Nearly everyone has heard about Dollar Shave Club (DSC) these days. Started in 2011 and focused on selling inexpensive razors to Internet-savvy men, the company quickly disrupted the staid razor blade business and grew to nearly $200 million in revenue, and it owns a significant percentage of market share. The company got so big that it has attracted a number of competitors, and one very large suitor.
This summer, international consumer goods giant Unilever signed an agreement to purchase the five-year old company for about $1 billion. Unilever makes and markets 1,000 different brands around the world. These products are consumed 2 billion times a day. Yeah, that’s big. Although Unilever has a number of personal care brands (such as Ax and Dove), it does not have a direct-to-consumer men’s shaving line.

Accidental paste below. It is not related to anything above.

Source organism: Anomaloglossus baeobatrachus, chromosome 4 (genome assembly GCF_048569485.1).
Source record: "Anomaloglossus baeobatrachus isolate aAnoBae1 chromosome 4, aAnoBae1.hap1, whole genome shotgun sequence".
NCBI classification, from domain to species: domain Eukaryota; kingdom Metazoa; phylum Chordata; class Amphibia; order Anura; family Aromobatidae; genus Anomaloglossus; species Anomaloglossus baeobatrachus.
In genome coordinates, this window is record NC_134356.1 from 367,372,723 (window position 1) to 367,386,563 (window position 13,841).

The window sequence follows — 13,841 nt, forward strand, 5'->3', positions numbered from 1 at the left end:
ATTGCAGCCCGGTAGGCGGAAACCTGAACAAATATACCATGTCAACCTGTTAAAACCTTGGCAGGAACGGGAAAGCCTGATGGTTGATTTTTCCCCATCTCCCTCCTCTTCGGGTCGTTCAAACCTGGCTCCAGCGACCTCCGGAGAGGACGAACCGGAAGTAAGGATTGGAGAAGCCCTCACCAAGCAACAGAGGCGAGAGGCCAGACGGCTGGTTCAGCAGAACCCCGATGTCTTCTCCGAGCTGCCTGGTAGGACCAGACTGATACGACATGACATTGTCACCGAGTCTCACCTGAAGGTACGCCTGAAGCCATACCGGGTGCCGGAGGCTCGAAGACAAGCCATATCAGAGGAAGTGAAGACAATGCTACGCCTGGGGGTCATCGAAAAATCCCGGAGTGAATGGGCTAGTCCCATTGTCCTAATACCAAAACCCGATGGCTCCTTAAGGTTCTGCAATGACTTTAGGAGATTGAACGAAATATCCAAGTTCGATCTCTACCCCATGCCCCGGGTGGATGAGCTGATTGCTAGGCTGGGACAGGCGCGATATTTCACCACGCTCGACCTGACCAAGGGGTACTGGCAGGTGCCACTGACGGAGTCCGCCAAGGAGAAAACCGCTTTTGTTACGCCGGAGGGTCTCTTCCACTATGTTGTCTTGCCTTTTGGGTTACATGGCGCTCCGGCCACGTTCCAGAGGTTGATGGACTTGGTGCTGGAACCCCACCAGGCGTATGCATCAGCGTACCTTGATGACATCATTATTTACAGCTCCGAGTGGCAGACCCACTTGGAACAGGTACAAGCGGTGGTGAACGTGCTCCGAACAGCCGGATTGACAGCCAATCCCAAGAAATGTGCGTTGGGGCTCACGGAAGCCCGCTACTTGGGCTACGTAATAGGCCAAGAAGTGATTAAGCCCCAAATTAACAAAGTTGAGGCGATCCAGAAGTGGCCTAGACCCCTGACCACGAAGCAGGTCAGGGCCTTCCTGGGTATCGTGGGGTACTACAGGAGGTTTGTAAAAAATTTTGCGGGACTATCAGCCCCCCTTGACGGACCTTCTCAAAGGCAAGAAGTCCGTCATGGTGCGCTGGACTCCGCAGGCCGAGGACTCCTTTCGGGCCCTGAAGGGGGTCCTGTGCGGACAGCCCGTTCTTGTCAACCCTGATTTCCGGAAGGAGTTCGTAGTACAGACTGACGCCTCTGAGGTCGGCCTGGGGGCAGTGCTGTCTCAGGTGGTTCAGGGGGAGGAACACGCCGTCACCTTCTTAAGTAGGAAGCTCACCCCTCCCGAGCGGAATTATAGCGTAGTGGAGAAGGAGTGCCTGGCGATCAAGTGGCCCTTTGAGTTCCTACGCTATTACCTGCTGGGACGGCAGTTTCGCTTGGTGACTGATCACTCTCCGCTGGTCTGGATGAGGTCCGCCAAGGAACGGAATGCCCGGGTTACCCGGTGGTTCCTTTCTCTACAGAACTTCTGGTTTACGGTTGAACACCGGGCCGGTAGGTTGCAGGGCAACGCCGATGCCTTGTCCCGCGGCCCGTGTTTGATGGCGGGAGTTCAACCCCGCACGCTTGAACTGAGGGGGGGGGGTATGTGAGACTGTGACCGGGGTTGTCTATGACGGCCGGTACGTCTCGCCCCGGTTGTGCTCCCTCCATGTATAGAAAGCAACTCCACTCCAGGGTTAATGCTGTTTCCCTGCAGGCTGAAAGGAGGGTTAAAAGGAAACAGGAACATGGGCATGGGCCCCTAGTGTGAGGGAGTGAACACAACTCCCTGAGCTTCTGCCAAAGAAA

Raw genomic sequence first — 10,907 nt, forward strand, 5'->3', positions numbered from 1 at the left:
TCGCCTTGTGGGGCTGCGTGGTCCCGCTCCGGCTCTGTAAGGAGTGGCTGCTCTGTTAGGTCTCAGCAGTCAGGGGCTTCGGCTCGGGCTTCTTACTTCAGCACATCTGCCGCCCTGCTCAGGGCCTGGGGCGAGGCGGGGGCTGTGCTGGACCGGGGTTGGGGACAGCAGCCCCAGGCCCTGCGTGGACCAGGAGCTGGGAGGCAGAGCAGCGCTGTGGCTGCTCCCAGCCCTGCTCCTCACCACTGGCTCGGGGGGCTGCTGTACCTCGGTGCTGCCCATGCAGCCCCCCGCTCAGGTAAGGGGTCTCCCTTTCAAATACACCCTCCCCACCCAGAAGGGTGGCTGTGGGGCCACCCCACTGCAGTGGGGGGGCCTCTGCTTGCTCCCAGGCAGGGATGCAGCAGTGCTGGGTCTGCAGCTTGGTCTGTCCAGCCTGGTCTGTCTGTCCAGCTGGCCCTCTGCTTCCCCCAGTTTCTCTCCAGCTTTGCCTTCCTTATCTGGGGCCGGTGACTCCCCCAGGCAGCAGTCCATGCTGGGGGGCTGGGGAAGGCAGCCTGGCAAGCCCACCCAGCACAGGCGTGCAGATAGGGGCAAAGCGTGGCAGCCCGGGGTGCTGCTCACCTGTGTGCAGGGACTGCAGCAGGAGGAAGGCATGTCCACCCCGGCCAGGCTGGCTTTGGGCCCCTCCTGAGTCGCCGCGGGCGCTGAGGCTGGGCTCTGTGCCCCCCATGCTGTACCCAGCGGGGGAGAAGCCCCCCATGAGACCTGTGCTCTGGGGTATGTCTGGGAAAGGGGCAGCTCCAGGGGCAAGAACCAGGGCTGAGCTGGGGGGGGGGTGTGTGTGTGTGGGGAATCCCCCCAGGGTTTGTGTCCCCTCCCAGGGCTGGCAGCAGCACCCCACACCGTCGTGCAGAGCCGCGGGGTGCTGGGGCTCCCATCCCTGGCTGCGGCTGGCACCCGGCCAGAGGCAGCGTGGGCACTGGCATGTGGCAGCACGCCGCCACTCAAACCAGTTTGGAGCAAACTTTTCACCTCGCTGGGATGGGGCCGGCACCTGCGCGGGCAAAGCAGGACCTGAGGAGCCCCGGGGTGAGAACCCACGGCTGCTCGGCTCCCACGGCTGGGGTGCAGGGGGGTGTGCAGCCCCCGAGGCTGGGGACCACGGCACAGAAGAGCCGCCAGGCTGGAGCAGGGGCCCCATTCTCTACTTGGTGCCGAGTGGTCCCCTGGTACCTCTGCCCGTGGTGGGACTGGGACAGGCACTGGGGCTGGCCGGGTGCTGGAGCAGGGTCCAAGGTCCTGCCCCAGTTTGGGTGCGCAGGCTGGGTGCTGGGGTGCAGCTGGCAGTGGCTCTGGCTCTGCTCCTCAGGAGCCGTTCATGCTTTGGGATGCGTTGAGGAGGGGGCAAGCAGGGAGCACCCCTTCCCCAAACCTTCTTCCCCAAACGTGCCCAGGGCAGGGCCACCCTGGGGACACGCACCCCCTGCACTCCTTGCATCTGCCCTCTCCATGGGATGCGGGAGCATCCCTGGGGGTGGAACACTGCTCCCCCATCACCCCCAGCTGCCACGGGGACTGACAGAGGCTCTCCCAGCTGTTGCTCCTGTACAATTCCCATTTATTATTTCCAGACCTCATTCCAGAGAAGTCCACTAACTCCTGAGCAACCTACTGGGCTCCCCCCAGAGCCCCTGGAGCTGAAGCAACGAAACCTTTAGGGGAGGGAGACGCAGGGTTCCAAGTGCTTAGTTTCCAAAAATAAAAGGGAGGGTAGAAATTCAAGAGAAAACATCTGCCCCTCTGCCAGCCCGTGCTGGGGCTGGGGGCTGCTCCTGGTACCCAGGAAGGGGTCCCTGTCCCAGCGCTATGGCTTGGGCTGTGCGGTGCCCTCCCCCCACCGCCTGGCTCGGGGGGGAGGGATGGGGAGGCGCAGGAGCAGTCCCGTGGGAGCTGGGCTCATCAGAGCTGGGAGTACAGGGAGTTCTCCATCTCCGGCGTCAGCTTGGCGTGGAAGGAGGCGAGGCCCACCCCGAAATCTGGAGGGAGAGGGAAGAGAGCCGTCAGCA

Corporate acquisitions are a high-risk undertaking. Many fail to meet expectations when either cultures or organizations clash. It will be interesting to see how these two firms will work together.
Group Activities and Discussion Questions:
- It’s always fun to bring up the company’s Web site and show the viral video that launched it: dollarshaveclub.com
- Next, bring up Unilever’s brand portfolio and discuss it with students: https://www.unileverusa.com/brands/?page=2
- Another good visual is the graphic of the company’s brands at https://www.quora.com/What-is-it-like-to-be-a-Brand-Manager-at-Unilever
- Discuss how to build and use a SWOT analysis grid: strengths, weaknesses, opportunities, and threats (internal and external factors).
- Divide students into teams and have each team build a SWOT analysis grid for one of the Unilever brands:
- Strengths: what is company good at?
- Weaknesses: what needs work?
- Opportunities: what is going on in marketplace?
- Threats: what should company be wary of?
- Based on the analysis, what are the issues and risks that might occur?
- Debrief by building SWOT analysis grid on the white board.
Source: New York Times, Bloomberg News, other news sources